Wind, tidal current or convection could possibly mix the fjord from surface to seabed if the stabilizing presence of light water over dense were to vanish. Alternatively, denser water from outside can spill over the sill to flood the bottom of the fjord, a process, known as deep-water renewal. Such renewal can bring new oxygenated water to the fjord and force pre-existing nutrient rich bottom water up towards the light. In the absence of mixing and/or renewal bringing up nutrients, there may be relatively little algal growth in fjords and not much marine life.
The description so far pertains to fjords at temperate latitude: the stabilizing structure is maintained by stream flow, wind and tidal currents promote mixing within the fjord and wind outside the fjord may occasionally be the impetus for deep-water renewal.
Fjords in the cold climates work the same way in summer. However, the cold weather of winter shuts off stream flow to the fjord and creates a cap of fast ice that protects the ocean from mixing by the wind. At the same time, the steady freezing of seawater through the winter injects salt into the upper ocean, driving convection and reducing the density contrast between top and bottom waters. This dramatic seasonal change in conditions makes ice-covered fjords very different from their temperate relatives.
There have been very few year-round studies of ice-covered fjords, particularly in locations where fast ice prevails everywhere. Vagabond’s sojourn in South Cape Fjord is providing an opportunity to watch a fjord carefully through the winter, to observe how its structure changes and possibly to understand what makes it tick. There are already some interesting questions. Why was the fjord so rich in marine life (narwhal, harp seal, sea birds) last August? Why is its ice cover now so much thinner than that in nearby waters? Is the near-surface water truly often above freezing temperature? If so, what is driving warmer water towards the surface? Could the same process explain why ice here breaks up 2-4 weeks earlier than in adjacent Jones Sound? Could the same process bring up nutrients so as to make South Cape Fjord a great place for marine life?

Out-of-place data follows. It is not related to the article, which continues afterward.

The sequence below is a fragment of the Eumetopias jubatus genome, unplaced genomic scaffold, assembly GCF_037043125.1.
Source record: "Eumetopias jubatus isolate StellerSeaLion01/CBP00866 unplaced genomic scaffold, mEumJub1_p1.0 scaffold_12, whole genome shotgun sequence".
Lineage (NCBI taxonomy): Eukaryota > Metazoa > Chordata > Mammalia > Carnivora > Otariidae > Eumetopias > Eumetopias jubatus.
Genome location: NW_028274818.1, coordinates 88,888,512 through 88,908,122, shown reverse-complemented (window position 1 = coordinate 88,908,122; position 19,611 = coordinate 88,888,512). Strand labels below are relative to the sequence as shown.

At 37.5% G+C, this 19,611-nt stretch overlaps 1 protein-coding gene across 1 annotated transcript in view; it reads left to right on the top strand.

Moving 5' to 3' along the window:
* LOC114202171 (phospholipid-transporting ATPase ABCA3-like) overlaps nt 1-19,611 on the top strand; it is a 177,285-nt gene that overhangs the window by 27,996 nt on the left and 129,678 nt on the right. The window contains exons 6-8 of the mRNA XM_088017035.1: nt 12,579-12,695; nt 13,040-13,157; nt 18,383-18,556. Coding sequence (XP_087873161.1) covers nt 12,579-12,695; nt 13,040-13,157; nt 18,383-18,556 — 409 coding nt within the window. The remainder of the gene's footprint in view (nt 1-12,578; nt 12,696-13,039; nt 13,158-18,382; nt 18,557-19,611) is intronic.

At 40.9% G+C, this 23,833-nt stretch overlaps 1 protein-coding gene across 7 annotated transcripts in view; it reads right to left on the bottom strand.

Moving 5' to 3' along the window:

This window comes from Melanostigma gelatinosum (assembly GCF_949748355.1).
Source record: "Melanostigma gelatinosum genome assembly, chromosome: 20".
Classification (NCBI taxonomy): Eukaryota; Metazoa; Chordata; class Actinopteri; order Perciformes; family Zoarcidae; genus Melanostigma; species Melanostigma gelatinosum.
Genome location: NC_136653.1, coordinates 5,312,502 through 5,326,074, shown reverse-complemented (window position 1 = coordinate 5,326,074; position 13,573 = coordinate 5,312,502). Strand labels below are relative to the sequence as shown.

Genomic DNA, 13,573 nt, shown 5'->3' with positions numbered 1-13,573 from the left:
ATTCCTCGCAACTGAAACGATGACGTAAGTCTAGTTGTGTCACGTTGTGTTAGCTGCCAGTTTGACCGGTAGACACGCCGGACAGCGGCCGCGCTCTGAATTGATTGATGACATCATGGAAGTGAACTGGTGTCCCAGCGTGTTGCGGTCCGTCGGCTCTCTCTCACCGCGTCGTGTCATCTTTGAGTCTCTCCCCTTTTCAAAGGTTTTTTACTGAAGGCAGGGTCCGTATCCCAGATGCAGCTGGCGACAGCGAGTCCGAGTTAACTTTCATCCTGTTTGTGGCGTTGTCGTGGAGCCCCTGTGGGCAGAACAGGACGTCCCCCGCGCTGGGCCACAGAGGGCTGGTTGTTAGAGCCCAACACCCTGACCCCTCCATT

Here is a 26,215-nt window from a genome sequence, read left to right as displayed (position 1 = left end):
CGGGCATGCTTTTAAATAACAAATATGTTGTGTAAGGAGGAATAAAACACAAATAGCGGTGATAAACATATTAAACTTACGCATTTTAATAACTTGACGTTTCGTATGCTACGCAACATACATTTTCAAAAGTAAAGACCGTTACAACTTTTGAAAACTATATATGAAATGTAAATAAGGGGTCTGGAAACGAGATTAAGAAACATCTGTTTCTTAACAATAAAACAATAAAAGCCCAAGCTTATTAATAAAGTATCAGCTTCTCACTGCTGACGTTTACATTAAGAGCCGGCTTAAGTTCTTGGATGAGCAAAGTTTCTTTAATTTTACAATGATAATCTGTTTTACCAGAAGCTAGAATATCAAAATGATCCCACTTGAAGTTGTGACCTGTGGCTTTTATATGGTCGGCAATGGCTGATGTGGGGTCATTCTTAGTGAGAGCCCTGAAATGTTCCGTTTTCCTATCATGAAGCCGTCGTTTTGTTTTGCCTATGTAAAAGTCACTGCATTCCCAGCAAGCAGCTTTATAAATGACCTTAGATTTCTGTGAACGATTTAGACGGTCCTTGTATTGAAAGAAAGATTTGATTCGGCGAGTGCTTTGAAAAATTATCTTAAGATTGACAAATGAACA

An understanding of the physical oceanography of ice-covered fjords also has more general value. Fjords attract humans because they offer good shelter to ships (like Vagabond), and often have level ground for habitation at the upper end. Human waste that ends up in fjords – garbage, sewage, mine tailings for example – ideally remains isolated within the dense bottom water that is trapped behind the sill. However, water contaminated by such waste may possibly be remobilized via deep-water renewal or in ice-covered fjords by winter-time mixing. If remobilized, it could spread elsewhere with undesirable consequences. By contributing to the understanding of Arctic fjords, our study at South Cape promotes the stewardship of a pristine marine environment, soon to be under pressure from resource development and change.